Mendacity is a progressive thing on the part of many parents. They begin with the “stork” chestnut, the Santa Claus fable, “the big bogeyman in the closet” routine, and the foundation is nicely laid. When a parent promises to leave the light on in the child’s room when it goes to sleep, the light should be left on. If a promise is made to the child—“I’ll be right downstairs if you need me”—and the parent instead goes off to a neighbor’s for a canasta bout, how will the child learn to be truthful? When a child is older and asks for a nickel or dime for an ice-cream cone and is told “I don’t have a cent in the house,” and when, a few moments later, he is dispatched to the corner store for a pack of cigarettes, somebody’s lying and the child knows “who.” If a child is sent to the door and told to “tell Mrs. Thingamabob that Mother is out,” when she is actually in housecoat and hair curlers at four in the afternoon, in the next room, who is teaching whom to lie?
Unfortunately, many parents make the telling of the truth a difficult affair. Suppose Angelina accidentally breaks that vase you won at the parish bingo and the child readily admits the deed; be wise enough to praise her for her truthfulness and let it go at that. There is no vase in all the world that is worth the price of truth, and if you are silly enough (and stupid enough) to fly off the handle and punish such an upright child, she will very likely try the next time to avoid a tongue-lashing or physical violence by lying. You will have taught her that there is no percentage in speaking the truth, so why bother?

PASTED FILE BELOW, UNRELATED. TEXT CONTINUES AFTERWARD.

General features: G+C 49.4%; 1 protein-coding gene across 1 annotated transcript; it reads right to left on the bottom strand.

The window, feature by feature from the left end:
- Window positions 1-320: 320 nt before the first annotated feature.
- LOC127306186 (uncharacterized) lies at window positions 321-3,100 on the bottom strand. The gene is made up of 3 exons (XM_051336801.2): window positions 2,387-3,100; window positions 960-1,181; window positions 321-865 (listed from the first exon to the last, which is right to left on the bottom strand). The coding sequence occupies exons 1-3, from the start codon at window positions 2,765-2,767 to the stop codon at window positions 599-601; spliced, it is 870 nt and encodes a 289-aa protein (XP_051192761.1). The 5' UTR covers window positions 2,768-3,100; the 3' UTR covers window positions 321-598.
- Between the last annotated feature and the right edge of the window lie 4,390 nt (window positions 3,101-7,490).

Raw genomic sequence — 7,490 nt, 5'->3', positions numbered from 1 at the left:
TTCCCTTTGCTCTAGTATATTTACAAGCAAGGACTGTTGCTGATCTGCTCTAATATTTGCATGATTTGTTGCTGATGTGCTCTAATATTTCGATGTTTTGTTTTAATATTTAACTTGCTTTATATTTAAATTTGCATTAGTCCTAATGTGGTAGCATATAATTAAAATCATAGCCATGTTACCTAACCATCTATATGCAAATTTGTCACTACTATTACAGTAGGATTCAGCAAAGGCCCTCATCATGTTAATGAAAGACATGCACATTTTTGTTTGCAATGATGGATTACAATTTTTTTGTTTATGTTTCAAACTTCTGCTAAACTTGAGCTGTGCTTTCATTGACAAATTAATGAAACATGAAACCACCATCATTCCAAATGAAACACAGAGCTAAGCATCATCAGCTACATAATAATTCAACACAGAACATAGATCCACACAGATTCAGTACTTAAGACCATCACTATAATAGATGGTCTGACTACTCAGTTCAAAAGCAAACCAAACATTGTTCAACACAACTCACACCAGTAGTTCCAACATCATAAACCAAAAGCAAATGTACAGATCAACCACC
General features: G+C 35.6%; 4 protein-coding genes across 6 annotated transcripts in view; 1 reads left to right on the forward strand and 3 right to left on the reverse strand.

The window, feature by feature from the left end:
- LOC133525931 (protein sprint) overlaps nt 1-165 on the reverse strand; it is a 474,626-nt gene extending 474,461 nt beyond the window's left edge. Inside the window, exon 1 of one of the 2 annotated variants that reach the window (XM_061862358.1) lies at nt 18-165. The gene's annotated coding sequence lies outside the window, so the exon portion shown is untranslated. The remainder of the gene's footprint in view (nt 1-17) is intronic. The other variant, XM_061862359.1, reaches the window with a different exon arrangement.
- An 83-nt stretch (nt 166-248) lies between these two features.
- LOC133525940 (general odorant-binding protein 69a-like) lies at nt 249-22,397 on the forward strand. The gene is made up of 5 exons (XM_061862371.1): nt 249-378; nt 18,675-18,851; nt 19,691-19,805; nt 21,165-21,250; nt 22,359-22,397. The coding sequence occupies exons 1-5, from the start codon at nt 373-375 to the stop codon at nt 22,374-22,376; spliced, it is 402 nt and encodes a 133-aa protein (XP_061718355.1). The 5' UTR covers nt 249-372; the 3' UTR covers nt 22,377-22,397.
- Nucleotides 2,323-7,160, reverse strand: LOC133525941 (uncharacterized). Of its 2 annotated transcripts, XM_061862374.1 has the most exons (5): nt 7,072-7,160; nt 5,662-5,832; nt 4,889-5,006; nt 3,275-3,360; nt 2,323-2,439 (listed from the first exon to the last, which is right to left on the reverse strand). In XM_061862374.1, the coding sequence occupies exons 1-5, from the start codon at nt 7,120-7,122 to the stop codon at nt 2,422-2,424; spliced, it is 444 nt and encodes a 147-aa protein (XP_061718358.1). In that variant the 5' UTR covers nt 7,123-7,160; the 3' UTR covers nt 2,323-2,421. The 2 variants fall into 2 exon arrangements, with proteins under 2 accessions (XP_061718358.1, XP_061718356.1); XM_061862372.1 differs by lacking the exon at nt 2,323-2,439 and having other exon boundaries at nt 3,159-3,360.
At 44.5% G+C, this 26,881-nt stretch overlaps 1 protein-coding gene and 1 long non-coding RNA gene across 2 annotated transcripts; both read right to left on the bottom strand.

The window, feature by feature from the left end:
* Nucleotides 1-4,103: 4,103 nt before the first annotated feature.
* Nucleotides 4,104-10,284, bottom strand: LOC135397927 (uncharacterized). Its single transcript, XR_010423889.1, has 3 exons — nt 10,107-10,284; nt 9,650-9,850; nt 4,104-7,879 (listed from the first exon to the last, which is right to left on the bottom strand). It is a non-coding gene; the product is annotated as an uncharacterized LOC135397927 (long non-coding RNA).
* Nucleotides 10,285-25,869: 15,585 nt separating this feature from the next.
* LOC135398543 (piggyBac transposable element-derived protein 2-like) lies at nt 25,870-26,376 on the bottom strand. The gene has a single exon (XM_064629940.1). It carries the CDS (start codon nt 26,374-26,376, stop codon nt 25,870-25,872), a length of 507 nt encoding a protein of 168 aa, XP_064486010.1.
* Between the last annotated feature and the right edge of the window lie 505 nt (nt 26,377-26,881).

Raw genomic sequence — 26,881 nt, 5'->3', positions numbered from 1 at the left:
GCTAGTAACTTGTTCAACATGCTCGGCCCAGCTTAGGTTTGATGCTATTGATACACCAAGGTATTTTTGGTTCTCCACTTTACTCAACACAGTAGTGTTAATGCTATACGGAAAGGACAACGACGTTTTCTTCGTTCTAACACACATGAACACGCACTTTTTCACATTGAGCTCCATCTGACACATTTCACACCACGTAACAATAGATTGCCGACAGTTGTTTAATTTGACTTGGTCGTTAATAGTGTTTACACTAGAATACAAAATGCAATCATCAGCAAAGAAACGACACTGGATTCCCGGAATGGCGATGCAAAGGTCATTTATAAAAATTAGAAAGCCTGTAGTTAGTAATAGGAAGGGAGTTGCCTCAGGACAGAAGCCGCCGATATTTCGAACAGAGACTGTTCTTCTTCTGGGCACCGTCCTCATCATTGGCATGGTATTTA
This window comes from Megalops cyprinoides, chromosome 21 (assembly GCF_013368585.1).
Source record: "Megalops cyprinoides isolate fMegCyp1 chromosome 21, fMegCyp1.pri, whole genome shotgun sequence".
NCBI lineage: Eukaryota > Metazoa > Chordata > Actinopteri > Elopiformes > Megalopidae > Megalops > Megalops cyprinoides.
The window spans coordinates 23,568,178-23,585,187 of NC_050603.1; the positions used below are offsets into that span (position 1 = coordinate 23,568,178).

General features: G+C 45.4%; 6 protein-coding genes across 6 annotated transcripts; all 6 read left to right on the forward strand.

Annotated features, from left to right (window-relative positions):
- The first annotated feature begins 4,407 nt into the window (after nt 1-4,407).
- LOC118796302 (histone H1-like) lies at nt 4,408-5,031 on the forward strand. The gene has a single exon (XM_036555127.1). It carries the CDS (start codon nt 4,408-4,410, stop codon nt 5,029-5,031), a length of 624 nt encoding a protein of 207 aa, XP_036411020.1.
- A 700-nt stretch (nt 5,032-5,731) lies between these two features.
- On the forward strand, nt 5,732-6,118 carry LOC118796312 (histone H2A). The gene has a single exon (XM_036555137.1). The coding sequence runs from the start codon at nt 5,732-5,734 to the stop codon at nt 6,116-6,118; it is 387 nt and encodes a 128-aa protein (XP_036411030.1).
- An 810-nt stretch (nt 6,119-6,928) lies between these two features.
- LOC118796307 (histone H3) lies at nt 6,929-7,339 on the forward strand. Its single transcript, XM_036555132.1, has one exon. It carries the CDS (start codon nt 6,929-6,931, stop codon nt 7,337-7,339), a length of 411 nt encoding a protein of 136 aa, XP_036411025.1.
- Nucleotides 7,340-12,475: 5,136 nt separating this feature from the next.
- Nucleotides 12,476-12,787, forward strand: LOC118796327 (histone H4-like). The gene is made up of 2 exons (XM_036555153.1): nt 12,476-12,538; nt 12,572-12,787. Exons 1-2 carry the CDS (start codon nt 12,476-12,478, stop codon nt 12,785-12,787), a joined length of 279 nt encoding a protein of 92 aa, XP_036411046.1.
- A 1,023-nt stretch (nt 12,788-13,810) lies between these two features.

When you have independent proof that your child has lied, a long face like a yard of broken concrete, and the upraised, threatening hand that looks to the child as big as a ham, is a poor way to impress him with his wrongdoing. Take him aside and calmly try to make him see what a terrible state the world would fall into if everybody told lies. Tell him about the eighth commandment, what it demands and what it forbids. Quote to
him the words of Holy Scripture that so impressed St. Andrew Avellino (d. 1608), who began his career as a priest-lawyer in Naples. One day, being very anxious to win a not-very-important case, he allowed himself to make a statement that he knew was untrue. Later, while reading his Bible, he came across these words found in the book of Wisdom (1:11): “The mouth that lieth killeth the soul.” He was so filled with remorse that he gave up altogether his work in the law courts and devoted himself to penance and the care of souls. (I was just thinking, as I write this, that we’d be awfully short of legal counsel if every barrister who ever told a lie did the same!)
Editor’s note: This excerpt is adapted from The Sins of Parents: The Common Mistakes Parents Make in Raising Their Children – and How to Avoid Them, recently reprinted by Sophia Institute Press.